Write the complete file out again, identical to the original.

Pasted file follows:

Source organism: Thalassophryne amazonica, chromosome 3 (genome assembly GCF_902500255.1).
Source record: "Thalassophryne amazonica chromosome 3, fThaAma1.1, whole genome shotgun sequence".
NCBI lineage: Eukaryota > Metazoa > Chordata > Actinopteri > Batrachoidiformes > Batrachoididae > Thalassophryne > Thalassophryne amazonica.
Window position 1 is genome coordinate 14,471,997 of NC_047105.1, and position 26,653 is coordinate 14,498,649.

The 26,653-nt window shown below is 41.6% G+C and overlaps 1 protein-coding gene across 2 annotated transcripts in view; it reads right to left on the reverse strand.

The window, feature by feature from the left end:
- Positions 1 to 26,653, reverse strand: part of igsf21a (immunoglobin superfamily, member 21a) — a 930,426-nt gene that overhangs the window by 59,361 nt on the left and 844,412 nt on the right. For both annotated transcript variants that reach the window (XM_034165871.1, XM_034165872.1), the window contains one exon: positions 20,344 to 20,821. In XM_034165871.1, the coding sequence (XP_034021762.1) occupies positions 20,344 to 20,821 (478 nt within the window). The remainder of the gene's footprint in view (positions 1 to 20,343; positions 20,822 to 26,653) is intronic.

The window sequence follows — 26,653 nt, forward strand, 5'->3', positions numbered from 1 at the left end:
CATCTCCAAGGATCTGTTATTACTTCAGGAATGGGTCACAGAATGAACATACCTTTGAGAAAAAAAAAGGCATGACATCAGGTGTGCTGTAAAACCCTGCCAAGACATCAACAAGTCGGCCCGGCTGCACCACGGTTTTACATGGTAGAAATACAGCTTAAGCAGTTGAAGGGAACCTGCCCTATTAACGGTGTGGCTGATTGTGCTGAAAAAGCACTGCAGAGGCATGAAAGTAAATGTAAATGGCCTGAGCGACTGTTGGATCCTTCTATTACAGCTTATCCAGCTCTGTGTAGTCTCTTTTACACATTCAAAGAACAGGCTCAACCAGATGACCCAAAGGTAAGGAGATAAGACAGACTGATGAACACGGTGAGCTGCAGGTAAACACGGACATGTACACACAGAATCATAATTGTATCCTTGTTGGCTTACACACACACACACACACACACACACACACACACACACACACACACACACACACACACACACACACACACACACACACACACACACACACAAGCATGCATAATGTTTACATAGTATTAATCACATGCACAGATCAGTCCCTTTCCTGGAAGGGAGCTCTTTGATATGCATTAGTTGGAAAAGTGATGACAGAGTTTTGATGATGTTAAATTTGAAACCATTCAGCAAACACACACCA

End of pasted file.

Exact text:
Source organism: Thalassophryne amazonica, chromosome 3 (genome assembly GCF_902500255.1).
Source record: "Thalassophryne amazonica chromosome 3, fThaAma1.1, whole genome shotgun sequence".
NCBI lineage: Eukaryota > Metazoa > Chordata > Actinopteri > Batrachoidiformes > Batrachoididae > Thalassophryne > Thalassophryne amazonica.
Window position 1 is genome coordinate 14,471,997 of NC_047105.1, and position 26,653 is coordinate 14,498,649.

The 26,653-nt window shown below is 41.6% G+C and overlaps 1 protein-coding gene across 2 annotated transcripts in view; it reads right to left on the reverse strand.

The window, feature by feature from the left end:
- Positions 1 to 26,653, reverse strand: part of igsf21a (immunoglobin superfamily, member 21a) — a 930,426-nt gene that overhangs the window by 59,361 nt on the left and 844,412 nt on the right. For both annotated transcript variants that reach the window (XM_034165871.1, XM_034165872.1), the window contains one exon: positions 20,344 to 20,821. In XM_034165871.1, the coding sequence (XP_034021762.1) occupies positions 20,344 to 20,821 (478 nt within the window). The remainder of the gene's footprint in view (positions 1 to 20,343; positions 20,822 to 26,653) is intronic.

The window sequence follows — 26,653 nt, forward strand, 5'->3', positions numbered from 1 at the left end:
CATCTCCAAGGATCTGTTATTACTTCAGGAATGGGTCACAGAATGAACATACCTTTGAGAAAAAAAAAGGCATGACATCAGGTGTGCTGTAAAACCCTGCCAAGACATCAACAAGTCGGCCCGGCTGCACCACGGTTTTACATGGTAGAAATACAGCTTAAGCAGTTGAAGGGAACCTGCCCTATTAACGGTGTGGCTGATTGTGCTGAAAAAGCACTGCAGAGGCATGAAAGTAAATGTAAATGGCCTGAGCGACTGTTGGATCCTTCTATTACAGCTTATCCAGCTCTGTGTAGTCTCTTTTACACATTCAAAGAACAGGCTCAACCAGATGACCCAAAGGTAAGGAGATAAGACAGACTGATGAACACGGTGAGCTGCAGGTAAACACGGACATGTACACACAGAATCATAATTGTATCCTTGTTGGCTTACACACACACACACACACACACACACACACACACACACACACACACACACACACACACACACACACACACACACACACACACACACACACAAGCATGCATAATGTTTACATAGTATTAATCACATGCACAGATCAGTCCCTTTCCTGGAAGGGAGCTCTTTGATATGCATTAGTTGGAAAAGTGATGACAGAGTTTTGATGATGTTAAATTTGAAACCATTCAGCAAACACACACCA